Illegal deployments, National Assembly invasion: Armenian crisis deepens

"File:Vladimir Putin and Nikol Pashinyan (2018-06-13) 01.jpg" by Пресс-служба Президента Российской Федерации is licensed under CC BY 4.0

By | Rachel Brooks

March 1, 2021 

Image above: “File:Vladimir Putin and Nikol Pashinyan (2018-06-13) 01.jpg” by Пресс-служба Президента Российской Федерации is licensed under CC BY 4.0

Pashinyan (pictured above next to Vladimir Putin) fell into political disgrace in Armenia after signing the terms of the ceasefire mitigation process proposed by the Russian leadership. 

Armenia stands as a nation on the brink. As Pashinyan braces for early polls amid the rabble cry to oust him, and protesters stormed the capital, the media circulates warnings against the illegal deployment of troops to the Karabakh territory. The territory is a legally recognized region of Azerbaijan that was reclaimed by the Azerbaijani republic in a joint national agreement in November 2020. 

A call for adherence to the peace agreement, days after a call for peace 

Turkish media was abuzz on February 28 with a “report from Azerbaijan” which warned Armenian forces not to violate the ceasefire terms in Karabakh, even as saber-rattling continued from the embattled nation. The media statement that was said to come from the Azerbaijani Foreign Ministry was presented by AzerTac news. The statement cited cases of personnel being sent into the Karabakh territory post the recognized resolution of the conflict that took place with the agreement signing in November. The statement read as follows: 

“After the signing of a joint statement on November 10, 2020, which entailed the cessation of all hostilities between Azerbaijan and Armenia, there are cases of sending personnel of the Armenian armed forces for military service in the internationally recognized territories of the Republic of Azerbaijan, which contradicts the norms and principles of international law, the basic principles of international human rights,” wrote AzerTac News.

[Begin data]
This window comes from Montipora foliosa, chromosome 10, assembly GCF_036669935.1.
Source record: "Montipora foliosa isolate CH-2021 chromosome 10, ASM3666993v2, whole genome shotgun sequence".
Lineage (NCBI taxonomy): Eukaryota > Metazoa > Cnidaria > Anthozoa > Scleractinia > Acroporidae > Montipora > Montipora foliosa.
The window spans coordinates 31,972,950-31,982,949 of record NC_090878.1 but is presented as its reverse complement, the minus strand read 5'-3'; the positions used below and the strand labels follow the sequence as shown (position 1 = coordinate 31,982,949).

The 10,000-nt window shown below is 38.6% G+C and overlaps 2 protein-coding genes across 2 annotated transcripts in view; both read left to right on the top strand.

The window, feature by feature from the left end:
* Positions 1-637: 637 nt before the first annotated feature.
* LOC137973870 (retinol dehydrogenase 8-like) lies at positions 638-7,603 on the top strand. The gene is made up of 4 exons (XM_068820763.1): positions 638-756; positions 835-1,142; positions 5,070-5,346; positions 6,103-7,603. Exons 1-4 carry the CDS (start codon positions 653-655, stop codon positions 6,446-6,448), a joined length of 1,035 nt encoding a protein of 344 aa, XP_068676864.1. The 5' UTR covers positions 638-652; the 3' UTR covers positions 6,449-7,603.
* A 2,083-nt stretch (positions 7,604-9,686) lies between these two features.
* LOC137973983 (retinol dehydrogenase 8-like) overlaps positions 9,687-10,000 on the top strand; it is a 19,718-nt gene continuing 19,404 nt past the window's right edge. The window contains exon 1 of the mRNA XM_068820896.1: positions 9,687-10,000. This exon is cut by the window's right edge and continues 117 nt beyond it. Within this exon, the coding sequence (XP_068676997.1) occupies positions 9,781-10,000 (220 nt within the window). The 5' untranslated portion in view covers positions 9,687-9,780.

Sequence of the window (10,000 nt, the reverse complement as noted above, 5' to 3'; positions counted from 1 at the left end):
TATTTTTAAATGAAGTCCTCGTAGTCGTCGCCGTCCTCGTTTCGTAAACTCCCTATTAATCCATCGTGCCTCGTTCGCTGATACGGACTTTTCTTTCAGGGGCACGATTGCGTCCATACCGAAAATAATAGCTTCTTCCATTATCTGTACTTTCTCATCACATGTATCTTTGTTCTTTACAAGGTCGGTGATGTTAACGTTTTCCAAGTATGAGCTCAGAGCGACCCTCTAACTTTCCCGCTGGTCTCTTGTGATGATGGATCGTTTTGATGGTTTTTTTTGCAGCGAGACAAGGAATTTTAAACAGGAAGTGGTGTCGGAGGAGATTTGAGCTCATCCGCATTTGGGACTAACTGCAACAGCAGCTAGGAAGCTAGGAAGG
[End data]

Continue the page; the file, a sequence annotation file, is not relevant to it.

The statement likewise called on the international community to take “necessary measures” to “put an end to such provocative actions by Armenia.” The warning statement came just days after an op-ed appeared on the Azerbaijani Foreign Ministry’s English language website, which expressed the need to seize the opportunity for a lasting peace. 

Armenia on the brink 

Armenian political crisis continued to ramp up even as the Armenian-European Union agreement came into effect on March 1. The TASS agency states that Armenia’s Foreign Ministry hailed the ratification of the European agreement “propels the bilateral ties between Yerevan and Brussels to a new level.” 

Yet, even as these ties are secured, Armenia is a nation on the brink of political immolation. There is a pact between the national movement and the Diaspora to continue the press for Greater Armenia, a rhetoric that has taken to new lengths. 

This includes a piece published in HyperAllergic on February 28, which notes with a decided Armenian bias diversity in Karabakh the construction of a historic Islamic mausoleum by an Armenian Christian architect that denotes the previous co-inhabitance in the region of the two ethnic groups. The piece used biased language that referred to the territory as “Artsakh”, “Indigenous Armenia” and stated that Azerbaijan “violently procured most of its Soviet-era territories” likewise calling the Azerbaijani government rhetoric “haughty.” This language continues to circulate in the Armenian Diasporas commentary on the conflict, which, while it calls for diversity in the region, expressed non-factual statements or diluted facts regarding the conflict, and expresses a non-tolerance for the Azerbaijani claim to the region, which is internationally recognized. 

As the Armenian Diaspora continues to sink its teeth into the “Greater Armenia” rhetoric, the political unrest within the Armenian republic is at once provoked and stalled by Pashinyan. When the military demanded Pashinyan’s resignation over the Karabakh conflict outcome, he equated the move to an attempted coup. He sent a demand to the president calling for the removal of the military’s chief of General Staff. The president refused to sign the demand that would lead to the chief of General Staff’s dismissal, which led members of Pashinyan’s “My Step” party to demand the president’s impeachment. Pashinyan has demanded an extension of presidential powers to avoid future political crises, as the president cited the Armenian constitution as his reason for not dismissing General Staff chief Gasparian. 

Radio Free Europe reported on March 1 that Pashinyan is “ready for early elections” if his opposition “agrees to conditions.” This followed a rally outside the National Assembly building which stated that the “removal of the government is inevitable.” They stormed the National Assembly on March 1, warning Pashinyan that there was nowhere in the building he could hide. In response to the rabble, the Security Council of Armenia “strongly condemned” the attempts to involve the Armed Forces in the political process.